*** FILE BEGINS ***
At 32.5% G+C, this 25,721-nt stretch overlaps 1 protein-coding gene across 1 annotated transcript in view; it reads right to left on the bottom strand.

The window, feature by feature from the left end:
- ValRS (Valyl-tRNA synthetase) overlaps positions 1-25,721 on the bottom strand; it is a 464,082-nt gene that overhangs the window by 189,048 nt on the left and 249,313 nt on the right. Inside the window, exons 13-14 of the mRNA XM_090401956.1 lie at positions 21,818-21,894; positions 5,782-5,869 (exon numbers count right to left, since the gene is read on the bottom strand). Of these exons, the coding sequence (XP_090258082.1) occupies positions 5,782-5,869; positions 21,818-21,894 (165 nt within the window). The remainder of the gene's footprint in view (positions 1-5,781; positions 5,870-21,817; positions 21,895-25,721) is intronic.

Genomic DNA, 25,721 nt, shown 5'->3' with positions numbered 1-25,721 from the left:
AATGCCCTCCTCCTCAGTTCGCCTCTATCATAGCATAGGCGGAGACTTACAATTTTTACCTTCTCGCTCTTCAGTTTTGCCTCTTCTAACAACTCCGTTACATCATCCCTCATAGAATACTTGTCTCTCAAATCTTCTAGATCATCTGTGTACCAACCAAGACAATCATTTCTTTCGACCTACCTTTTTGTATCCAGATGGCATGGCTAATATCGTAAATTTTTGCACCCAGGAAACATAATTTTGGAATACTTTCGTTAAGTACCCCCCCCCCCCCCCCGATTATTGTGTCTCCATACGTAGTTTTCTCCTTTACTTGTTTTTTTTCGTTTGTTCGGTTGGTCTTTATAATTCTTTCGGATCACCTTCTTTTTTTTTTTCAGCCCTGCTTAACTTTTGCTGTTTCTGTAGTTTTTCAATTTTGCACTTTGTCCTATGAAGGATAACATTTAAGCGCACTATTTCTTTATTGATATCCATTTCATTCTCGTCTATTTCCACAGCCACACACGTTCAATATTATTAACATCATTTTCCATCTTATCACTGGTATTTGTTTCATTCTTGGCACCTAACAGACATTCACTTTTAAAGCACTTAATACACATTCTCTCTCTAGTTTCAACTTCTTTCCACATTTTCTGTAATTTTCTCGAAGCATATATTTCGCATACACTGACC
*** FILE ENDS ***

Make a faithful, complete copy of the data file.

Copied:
At 32.5% G+C, this 25,721-nt stretch overlaps 1 protein-coding gene across 1 annotated transcript in view; it reads right to left on the bottom strand.

The window, feature by feature from the left end:
- ValRS (Valyl-tRNA synthetase) overlaps positions 1-25,721 on the bottom strand; it is a 464,082-nt gene that overhangs the window by 189,048 nt on the left and 249,313 nt on the right. Inside the window, exons 13-14 of the mRNA XM_090401956.1 lie at positions 21,818-21,894; positions 5,782-5,869 (exon numbers count right to left, since the gene is read on the bottom strand). Of these exons, the coding sequence (XP_090258082.1) occupies positions 5,782-5,869; positions 21,818-21,894 (165 nt within the window). The remainder of the gene's footprint in view (positions 1-5,781; positions 5,870-21,817; positions 21,895-25,721) is intronic.

Genomic DNA, 25,721 nt, shown 5'->3' with positions numbered 1-25,721 from the left:
AATGCCCTCCTCCTCAGTTCGCCTCTATCATAGCATAGGCGGAGACTTACAATTTTTACCTTCTCGCTCTTCAGTTTTGCCTCTTCTAACAACTCCGTTACATCATCCCTCATAGAATACTTGTCTCTCAAATCTTCTAGATCATCTGTGTACCAACCAAGACAATCATTTCTTTCGACCTACCTTTTTGTATCCAGATGGCATGGCTAATATCGTAAATTTTTGCACCCAGGAAACATAATTTTGGAATACTTTCGTTAAGTACCCCCCCCCCCCCCCCGATTATTGTGTCTCCATACGTAGTTTTCTCCTTTACTTGTTTTTTTTCGTTTGTTCGGTTGGTCTTTATAATTCTTTCGGATCACCTTCTTTTTTTTTTTCAGCCCTGCTTAACTTTTGCTGTTTCTGTAGTTTTTCAATTTTGCACTTTGTCCTATGAAGGATAACATTTAAGCGCACTATTTCTTTATTGATATCCATTTCATTCTCGTCTATTTCCACAGCCACACACGTTCAATATTATTAACATCATTTTCCATCTTATCACTGGTATTTGTTTCATTCTTGGCACCTAACAGACATTCACTTTTAAAGCACTTAATACACATTCTCTCTCTAGTTTCAACTTCTTTCCACATTTTCTGTAATTTTCTCGAAGCATATATTTCGCATACACTGACC